"Trench" mouth

The blog that ate San Francisco! Peter Sinn Nachtrieb's new play takes on the neighbors. Plus: The best of Sketchfest
Cup of sugar?
Photo by Evren Odcikin

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REVIEW So I used to live, for a couple of years, around the corner from the Atlas Café in the Mission District. You may know the place. It's nice. I probably went there more than I should have. I certainly don't want to think how much money I sank there. The beetloaf sandwich is excellent. The point is, one day I saw Peter Sinn Nachtrieb there. He's the local playwright with the budding national reputation ever since his very sharp and funny Hunter Gatherers took off a couple of years ago. Very nice guy, too. He was sitting alone at a small table, happily tapping away at his laptop, and we exchanged pleasantries for a few minutes — no big deal. But now I wonder, looking back and having recently seen his new play, T.I.C. Trenchcoat in Common, billed as "a blog turned into a play," just what was that guy doing there? I mean, was he recording me? Was he recording everybody in that café? A year or more has gone by, and it now dawns on me: where does he get his ear for dialogue if not from his ear? And really, have you heard the conversations that take place in Atlas Café?

Even if you haven't, you might go to Nachtrieb's new comedy, which induced this bout of paranoid bloggeria in the first place. It's being presented by Encore Theatre at the Magic, in a fleet, pleasurable production helmed by Ken Prestininzi. See if it doesn't capture for you a certain time and place, specifically a certain here and now. Its lunacy is hilariously and suspiciously spot-on. If Hunter Gatherers was something of an anthropological study of 30-something yuppies in their natural habitat, cast in a penetratingly satirical mode, T.I.C. — similarly keen-eyed and consistently witty, if not as tightly focused and psychologically complex — places the pith helmet on a surly teen, known simply as the Kid (a winning Rebecca White), who finds herself stranded at the home of her recently deceased mother's sperm donor. The "seed source," as she likes to call him, is a friendly if somewhat lonely mid-age gay man (played solidly and sympathetically by Michael Shipley) who lives in a tenants-in-common complex with a group of everyday San Franciscan weirdos: an aging and grudge-prone hippie (Anne Darragh), a terribly self-important "artist" (Lance Gardner) who makes up terrible songs about his imminent death, an all-too-peppy Boston transplant of possibly sociopathic tendencies (Arwen Anderson), and a cheerful, proudly old-fashioned pervert (Liam Vincent).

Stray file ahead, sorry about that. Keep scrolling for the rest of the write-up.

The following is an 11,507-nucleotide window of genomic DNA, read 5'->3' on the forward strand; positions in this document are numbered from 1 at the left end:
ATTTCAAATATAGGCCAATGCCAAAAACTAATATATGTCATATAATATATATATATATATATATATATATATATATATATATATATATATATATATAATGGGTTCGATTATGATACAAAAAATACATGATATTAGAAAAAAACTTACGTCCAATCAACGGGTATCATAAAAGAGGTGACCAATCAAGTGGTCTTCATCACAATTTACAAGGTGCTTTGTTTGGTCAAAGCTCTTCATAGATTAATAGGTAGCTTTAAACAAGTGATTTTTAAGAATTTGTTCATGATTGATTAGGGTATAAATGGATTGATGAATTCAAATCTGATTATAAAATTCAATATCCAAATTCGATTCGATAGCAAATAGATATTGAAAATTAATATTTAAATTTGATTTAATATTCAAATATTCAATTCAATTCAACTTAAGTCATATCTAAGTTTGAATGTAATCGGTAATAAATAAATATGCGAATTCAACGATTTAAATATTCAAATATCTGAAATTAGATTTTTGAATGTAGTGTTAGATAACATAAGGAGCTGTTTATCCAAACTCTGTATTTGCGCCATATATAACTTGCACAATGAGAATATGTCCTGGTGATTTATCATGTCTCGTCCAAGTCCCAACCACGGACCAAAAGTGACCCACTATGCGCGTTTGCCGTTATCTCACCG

Faced with this situation, the Kid takes it upon herself to study and record these creatures ("I will be the Diane Arbus of this building"), armed with laptop, blog, marked-down electronic surveillance equipment, and Google. Very soon she knows everything about them, from their credit ratings to their sordid Internet profiles. And naturally she blogs about it. The play itself begins as a series of blog entries, narrated by the Kid and acted out by her specimens in James K. Faerron's sleek picture- or computer-frame set until, Rear Window–style, she thinks she may have stumbled upon a murder, a plot, and generally just a tad more than she wanted to know.

Along the way, Nachtrieb's play opens up several interesting lines of inquiry, including contemporary political restiveness, or the convoluted way information age communication, social isolation, and adolescent angst can all go hand-in-hand. It's delightfully telling the way our teen voyeur instantly retreats into her hoodie any time her trying-too-hard dad comes into the room. But in truth, none of the lines are pursued very far.

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